Recovering A Paladin of the Old Right: Francis Graham Wilson

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In
her 1990 “Presidential Address” to the American Political Science
Association, the late Judith Shklar urged the redemption of American
political theory from its “petty intellectual squabbles” and “ideological
combat” of recent decades,  while encouraging a rekindled emphasis
on the imaginative study of the American tradition of theorizing
about political life.   Such an invitation begged the
revisiting of neglected and maligned sources of the “tradition”
by arguing for a departure from the norms of recent scholarship,
as well as a new willingness to encounter the richness of American
political theory undeterred by previous models of textual, historical
and philosophical exposition.

While
Professor Shklar’s admonition to the rising generation of scholars
was a laudable one, a more profound and persistent guide to the
recovery of American political thought and a humane social order
was provided a generation earlier by Francis Graham Wilson, a giant
of a figure in postwar American conservatism, and an academic who
spent the majority of his career at the University of Illinois. 
While Wilson is best known as a Catholic writer and theorist, 
his most significant contribution is his original interpretation
of the development of American politics and the development of an
American concept of liberty.   For Wilson, one means of
overcoming the various academic barriers to authentic historical
and philosophical reflection in the field of political theory was
found in the self-understanding of the citizenry.  The process
of self-interpretation is the result of a quest for ultimate meaning,
and the search usually ends with a turn to the divine, transcendent
basis of history and a shared experience.  Throughout American
history, this quest for explaining and explicating the historical
and philosophical foundations of American political thought has
continued to unfold, Wilson suggested.

The place of American self-understanding and its progression towards
a greater complexity and completeness belied a simplistic explanation
according to Wilson.  His pioneering labors have been augmented
by the scholarship of Willmoore Kendall (whose dissertation was
directed by Wilson) and George Carey.

This
week, our collection of Wilson’s essays, entitled Political
Philosophy and Cultural Renewal
(Transaction Books), was
published.  These efforts demonstrate a philosophical depth
of field within the corpus of American political thought, as well
as a more complex framework for understanding the limits of the
state than previously acknowledged or articulated. The essays also
represent the genius and mutual vision of the Old Right.

The
understanding of popular rule, exhibited in the colonial documents
to early charters, also provided fertile material for Wilson’s study,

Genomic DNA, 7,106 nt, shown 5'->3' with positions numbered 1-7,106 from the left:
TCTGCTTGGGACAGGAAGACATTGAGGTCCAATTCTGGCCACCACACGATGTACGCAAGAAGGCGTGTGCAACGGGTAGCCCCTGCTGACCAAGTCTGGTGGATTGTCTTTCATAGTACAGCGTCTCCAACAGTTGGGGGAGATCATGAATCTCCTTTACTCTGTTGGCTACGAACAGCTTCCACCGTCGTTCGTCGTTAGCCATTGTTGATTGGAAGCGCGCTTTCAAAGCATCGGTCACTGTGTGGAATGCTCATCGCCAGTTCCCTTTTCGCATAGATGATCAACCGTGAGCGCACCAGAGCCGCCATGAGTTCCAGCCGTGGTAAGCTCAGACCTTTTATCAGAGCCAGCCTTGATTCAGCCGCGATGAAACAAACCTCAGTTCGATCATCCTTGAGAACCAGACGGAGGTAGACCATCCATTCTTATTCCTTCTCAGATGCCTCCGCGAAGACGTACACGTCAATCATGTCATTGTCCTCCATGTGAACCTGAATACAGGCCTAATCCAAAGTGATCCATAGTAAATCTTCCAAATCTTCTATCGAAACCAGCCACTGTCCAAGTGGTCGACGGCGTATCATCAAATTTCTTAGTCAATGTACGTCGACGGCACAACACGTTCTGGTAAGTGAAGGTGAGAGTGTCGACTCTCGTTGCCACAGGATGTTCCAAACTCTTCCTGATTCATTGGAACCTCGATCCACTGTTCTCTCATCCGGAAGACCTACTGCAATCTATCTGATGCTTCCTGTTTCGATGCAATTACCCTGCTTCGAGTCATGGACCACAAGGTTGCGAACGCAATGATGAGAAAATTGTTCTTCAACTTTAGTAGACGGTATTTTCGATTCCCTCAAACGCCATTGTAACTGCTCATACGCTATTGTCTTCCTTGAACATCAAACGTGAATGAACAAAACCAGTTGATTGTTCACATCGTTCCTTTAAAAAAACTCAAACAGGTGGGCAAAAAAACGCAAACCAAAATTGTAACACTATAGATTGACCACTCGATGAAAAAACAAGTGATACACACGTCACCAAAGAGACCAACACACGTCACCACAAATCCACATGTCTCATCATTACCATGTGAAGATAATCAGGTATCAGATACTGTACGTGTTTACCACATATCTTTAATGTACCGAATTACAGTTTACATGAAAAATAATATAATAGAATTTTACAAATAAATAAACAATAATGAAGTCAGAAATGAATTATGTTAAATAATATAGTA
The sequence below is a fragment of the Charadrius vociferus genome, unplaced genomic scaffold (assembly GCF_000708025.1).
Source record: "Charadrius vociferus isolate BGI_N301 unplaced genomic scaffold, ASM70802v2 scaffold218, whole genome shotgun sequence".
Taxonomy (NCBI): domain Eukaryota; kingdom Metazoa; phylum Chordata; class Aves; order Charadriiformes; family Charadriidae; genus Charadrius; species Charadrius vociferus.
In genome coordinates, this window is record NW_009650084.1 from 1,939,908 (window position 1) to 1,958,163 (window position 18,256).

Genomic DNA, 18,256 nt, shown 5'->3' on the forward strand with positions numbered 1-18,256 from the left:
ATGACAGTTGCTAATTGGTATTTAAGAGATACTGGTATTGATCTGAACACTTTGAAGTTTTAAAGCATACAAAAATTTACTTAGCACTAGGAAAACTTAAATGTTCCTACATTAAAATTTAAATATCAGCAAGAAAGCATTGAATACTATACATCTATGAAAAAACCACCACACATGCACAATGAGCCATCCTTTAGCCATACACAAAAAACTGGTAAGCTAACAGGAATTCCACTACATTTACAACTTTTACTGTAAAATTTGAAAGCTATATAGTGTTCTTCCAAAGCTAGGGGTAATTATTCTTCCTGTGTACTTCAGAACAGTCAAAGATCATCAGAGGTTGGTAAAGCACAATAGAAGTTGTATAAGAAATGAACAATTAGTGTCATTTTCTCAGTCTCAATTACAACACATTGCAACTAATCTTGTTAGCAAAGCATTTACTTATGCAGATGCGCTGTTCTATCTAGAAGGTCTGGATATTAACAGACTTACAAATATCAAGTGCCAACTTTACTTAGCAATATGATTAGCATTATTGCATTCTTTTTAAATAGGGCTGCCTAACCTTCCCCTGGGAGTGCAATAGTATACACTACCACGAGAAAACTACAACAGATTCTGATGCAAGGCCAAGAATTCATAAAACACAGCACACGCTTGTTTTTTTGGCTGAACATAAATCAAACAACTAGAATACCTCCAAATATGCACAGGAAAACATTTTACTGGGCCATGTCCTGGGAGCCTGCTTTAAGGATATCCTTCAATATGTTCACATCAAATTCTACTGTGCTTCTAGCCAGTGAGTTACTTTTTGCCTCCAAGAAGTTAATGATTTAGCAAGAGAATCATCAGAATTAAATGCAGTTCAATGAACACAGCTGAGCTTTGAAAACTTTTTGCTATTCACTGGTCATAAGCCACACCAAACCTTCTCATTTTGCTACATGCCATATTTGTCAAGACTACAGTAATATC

especially the transference of experience from the settleent and
Founding periods to the mid-nineteenth century.  From the earliest
movement of American political thought, an important bifurcation
in the conceptualization of popular rule could be observed, Wilson
noted, and was of great importance to the transmittal of understanding. 
Alongside the development of the self-interpretation of New England,
there arose a less dogmatic and more explicitly pastoral presentation
associated with the other great colonial settlement, Jamestown. 
The Virginia colony, nearly simultaneous in date of origin with
the Puritan Massachusetts Bay colony, shared a related history and
many aspects of its political development, while also exhibiting
a distinctiveness.  Wilson’s scholarship, especially his The
American Political Mind
and the essays selected for our
collection,  appropriates the developing understanding within
the South Atlantic colonies as mirroring New England in possessing
a revelatory component of central importance.  These colonies
also offered many persistent particularities of interpretation that
influenced the self-understanding of political order within the
American political tradition, and which Wilson believed had continued
to inform politics in the United States.

The vision of a moral regime, focused upon the idea of subsidiarity
(or localism) in political and religious concerns, was central to
Wilson’s assessment of American politics and liberty.  Subsidiarity
as a means of dividing public authority and perpetuating the republic
was dependent on the virtue of the citizenry within the states. 
The inculcation of virtue required a sustained effort to allow each
generation to hear the “voice of tradition,” Patrick Henry urged.  
If the witnesses expired without fulfilling the need to “inform
posterity,” social and political life might suffer the consequences
of such a collective loss of memory and purpose.

 The
recovery of political thought, especially in an American and conservative
context, was dependent upon a return to the self-understanding of
the older regime according to Wilson; such a project could not be
accomplished without revisiting and expounding the original principles
and experiences of the Founding generation for a new day.  
Wilson devoted his life to this task and his scholarship represents
an important example of this attempt at recovery.  And in these
days, when American conservatism appears to be defined by its incoherence
and acceptance of statist measures, we should turn to Francis Graham
Wilson for direction and hope against the confusion.

May
16, 2001

Lee
Cheek [send them mail]
is Professor of Political Science at Lee University and the author
of Calhoun
and Popular Rule
(University of Missouri Press).  Kathy
Cheek serves as Instructor of Ballet at Lee University and is a
real estate broker.

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